Snorkel explore the beauty of our healthy barrier reef ecosystem, (no touching). Excellent coral formation and variety of friendly sea creatures. Hol Chan Marine reserve is a must do if you are in Ambergris Caye. We do offer the snorkeling to the best and most amazing sites! Hol Chan and shark Ray Ally which is a 3 Trip. Starting at 8:45 am as you obtain your snorkeling gears, then take a 20 mins boat ride to your first stop which is Hol Chan which you will be doing 45 mins to an hour snorkeling lead by your professional guide. you get to see turtles, sting rays, eagle rays, nurse sharks, fishes, and excellent coral formation. then a 5 mins boat ride to Shark Ray Ally, the heaven for nurse sharks, and sting rays. You gonna be there snorkeling for 45 mins to an hour with you guides as you get to have that personal time with the very friendly harmless nurse sharks sting rays, and other marine lives. you return at your resort at 12pm. We also do afternoon trips which starts at 1:45pm and return at 5:00 pm.
Includes pick up and drop off at your Resort / hotel, tour, guides, gears and refreshing drinking water.
“Best Diving Ever” Explore the beauty of the worlds second largest barrier reef. “The world’s largest living barrier reef.”
If you are certified we offer 1 dive per day, 2 dives per day, or even 3 dives per day. We also offer dive packages for multiples days of diving also and night dive to the Marine Reserve.
If you are not certified there is still diving you could enjoy:
Beginners, first dive ever! this is carried out after you review the first chapter of the open water dive manual or watching to video. You are with your instructor as you start at 4′ and base on you comfort you explore the under water whorl up to 30′ in dept.
Open Water Referral
Open Water Certification
Advance Open Water Certification
Master Diver Training
Includes pick up and drop off at your Resort / hotel, tour, Dive master/Instructor, and refreshing drinking water
The “Blue Hole” is located in the center of the lighthouse reef Atol, Which is about fifty miles due east of Belize City. Originally a cave, the roof fell in some 10,000 years ago as the land receded into the sea.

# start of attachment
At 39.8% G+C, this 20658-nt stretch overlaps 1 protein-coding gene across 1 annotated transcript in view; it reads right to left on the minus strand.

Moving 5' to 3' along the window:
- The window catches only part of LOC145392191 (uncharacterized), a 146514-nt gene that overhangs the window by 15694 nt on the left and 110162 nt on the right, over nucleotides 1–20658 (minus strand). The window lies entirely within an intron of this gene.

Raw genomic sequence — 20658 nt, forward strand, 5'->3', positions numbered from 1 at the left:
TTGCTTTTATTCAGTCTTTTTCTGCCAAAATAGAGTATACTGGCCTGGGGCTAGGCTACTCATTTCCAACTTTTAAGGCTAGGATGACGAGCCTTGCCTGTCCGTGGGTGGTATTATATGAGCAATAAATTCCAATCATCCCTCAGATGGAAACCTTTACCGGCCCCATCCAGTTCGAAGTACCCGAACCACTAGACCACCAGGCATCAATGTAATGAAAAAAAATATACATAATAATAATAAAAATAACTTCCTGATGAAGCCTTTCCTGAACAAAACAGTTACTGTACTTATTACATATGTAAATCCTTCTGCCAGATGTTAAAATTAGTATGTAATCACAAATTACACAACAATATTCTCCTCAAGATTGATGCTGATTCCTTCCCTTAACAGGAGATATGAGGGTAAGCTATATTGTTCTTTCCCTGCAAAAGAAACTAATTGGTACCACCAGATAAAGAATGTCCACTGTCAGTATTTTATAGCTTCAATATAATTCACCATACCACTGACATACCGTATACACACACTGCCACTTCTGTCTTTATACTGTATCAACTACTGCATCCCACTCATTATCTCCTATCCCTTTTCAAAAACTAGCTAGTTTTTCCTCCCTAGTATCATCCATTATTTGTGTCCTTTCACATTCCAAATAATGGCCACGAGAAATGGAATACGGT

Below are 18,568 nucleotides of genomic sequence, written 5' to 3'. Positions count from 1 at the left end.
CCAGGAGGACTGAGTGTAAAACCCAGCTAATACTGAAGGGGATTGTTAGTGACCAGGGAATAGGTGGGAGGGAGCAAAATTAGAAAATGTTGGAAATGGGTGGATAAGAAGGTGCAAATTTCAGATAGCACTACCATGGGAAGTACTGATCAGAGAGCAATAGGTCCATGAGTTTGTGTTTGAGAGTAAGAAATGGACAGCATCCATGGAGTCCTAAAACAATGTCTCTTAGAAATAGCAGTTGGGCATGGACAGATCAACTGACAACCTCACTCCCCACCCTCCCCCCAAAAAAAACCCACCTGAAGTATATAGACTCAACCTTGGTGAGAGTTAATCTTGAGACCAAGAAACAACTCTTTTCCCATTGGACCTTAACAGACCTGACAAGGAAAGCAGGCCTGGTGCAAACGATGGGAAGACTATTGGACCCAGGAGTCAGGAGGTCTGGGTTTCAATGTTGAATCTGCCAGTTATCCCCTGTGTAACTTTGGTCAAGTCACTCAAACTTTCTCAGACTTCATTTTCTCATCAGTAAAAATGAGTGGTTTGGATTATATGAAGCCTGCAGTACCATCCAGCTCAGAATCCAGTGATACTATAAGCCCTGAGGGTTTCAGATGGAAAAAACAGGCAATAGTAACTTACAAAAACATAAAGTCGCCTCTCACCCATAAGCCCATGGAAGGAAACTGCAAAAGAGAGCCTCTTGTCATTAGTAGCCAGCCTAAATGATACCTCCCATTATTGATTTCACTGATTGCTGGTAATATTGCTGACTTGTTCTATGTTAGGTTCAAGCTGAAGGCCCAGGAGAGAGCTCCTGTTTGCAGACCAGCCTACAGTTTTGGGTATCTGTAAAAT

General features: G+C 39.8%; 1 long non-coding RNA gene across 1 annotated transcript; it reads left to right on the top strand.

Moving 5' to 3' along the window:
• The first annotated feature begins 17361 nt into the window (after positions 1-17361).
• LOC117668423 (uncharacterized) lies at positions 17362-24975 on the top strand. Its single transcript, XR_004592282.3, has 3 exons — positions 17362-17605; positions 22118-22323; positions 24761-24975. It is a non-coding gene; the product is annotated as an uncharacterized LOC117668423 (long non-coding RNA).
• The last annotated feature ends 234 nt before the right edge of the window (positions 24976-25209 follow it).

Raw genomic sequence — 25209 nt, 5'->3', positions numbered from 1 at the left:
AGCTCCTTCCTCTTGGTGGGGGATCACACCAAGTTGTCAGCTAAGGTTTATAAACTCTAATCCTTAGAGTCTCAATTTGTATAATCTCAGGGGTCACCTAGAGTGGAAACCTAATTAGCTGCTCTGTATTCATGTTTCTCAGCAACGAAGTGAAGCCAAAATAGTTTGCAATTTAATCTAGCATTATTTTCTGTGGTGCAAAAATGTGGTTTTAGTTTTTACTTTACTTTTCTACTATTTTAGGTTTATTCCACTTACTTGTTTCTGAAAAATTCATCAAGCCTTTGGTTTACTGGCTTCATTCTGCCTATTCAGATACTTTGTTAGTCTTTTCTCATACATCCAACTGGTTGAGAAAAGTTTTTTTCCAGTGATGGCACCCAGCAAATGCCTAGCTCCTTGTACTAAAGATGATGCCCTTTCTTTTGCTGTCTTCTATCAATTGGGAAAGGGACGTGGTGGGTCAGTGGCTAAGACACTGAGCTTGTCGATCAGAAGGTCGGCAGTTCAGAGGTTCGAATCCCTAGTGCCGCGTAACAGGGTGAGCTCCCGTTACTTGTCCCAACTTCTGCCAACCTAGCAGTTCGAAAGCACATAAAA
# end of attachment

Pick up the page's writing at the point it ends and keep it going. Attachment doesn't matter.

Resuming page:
Go on board our large dive boat with cabin, head and fresh water shower, relaxed seating and easy access in and out of the water. As we head towards your most memorable day where you can enjoy a continental breakfast, sunrise and fresh morning air. The Great Blue Hole, discovered by local fishermen and Later explored by Jacques Cousteau in the 1970’s will be your first dive into the deep blue to a max depth of 130 feet. You will explore the greatness of stalactites and stalagmites. Greet bull and reef sharks gliding over the Blue Hole and swiftly plunging into the abyss.
The Lamanai site is one of the oldest continuously occupied Maya sites in Belize, from about 1500 BC when maize was being grown at the site, to 1680 AD. The name “Lamanai” means submerged insect.
However, archaeologists realized in 1978 that Franciscan monks had corrupted the name from “Lam’an/ayin” to “Lamanai,” and that adding the correct suffix of “ayin” changed the meaning of the name to submerged crocodile, a conclusion supported by the large number of crocodile representations found at Lamanai, including figurines, pottery decorations and the headdress of a 13 foot limestone mask found on a 6th century temple platform.
Xunantunich meaning “maiden of the rock” or “stone woman” in Maya, is situated on the Western Highway across the river from the village of San Jose Succotz. It can be reached by ferry daily between 8 am and 5 pm. This site is less than one mile from some lovely rapids of the Mopan River and provides an impressive view of the entire river valley.
Cahal Pech means “place of ticks” in modern-day Maya, and refers to the fact that the surrounding area was once used as pasture land. However, this was the royal acropolis-palace of an elite Maya ruling family who lived here during the Classic period. Cahal Pech was settled around 1000 BC and abandoned by 800 AD.
Located on the western edge of the Maya Mountains within the Chiquibul Forest Reserve, Caracol lies on a high plateau of 500m above sea level that drops into a deep valley to the northwest and rises into hilly terrain to the southwest. The site was discovered in 1938 by Rosa Mai, a logger looking for mahogany. That same year the Archaeological Commissioner, A.H. Anderson, visited the site and named it ‘Caracol’ (Spanish for ‘snail’). This site is also where Caana,; Caana in Maya means “sky place.” It is made up of palaces and temples.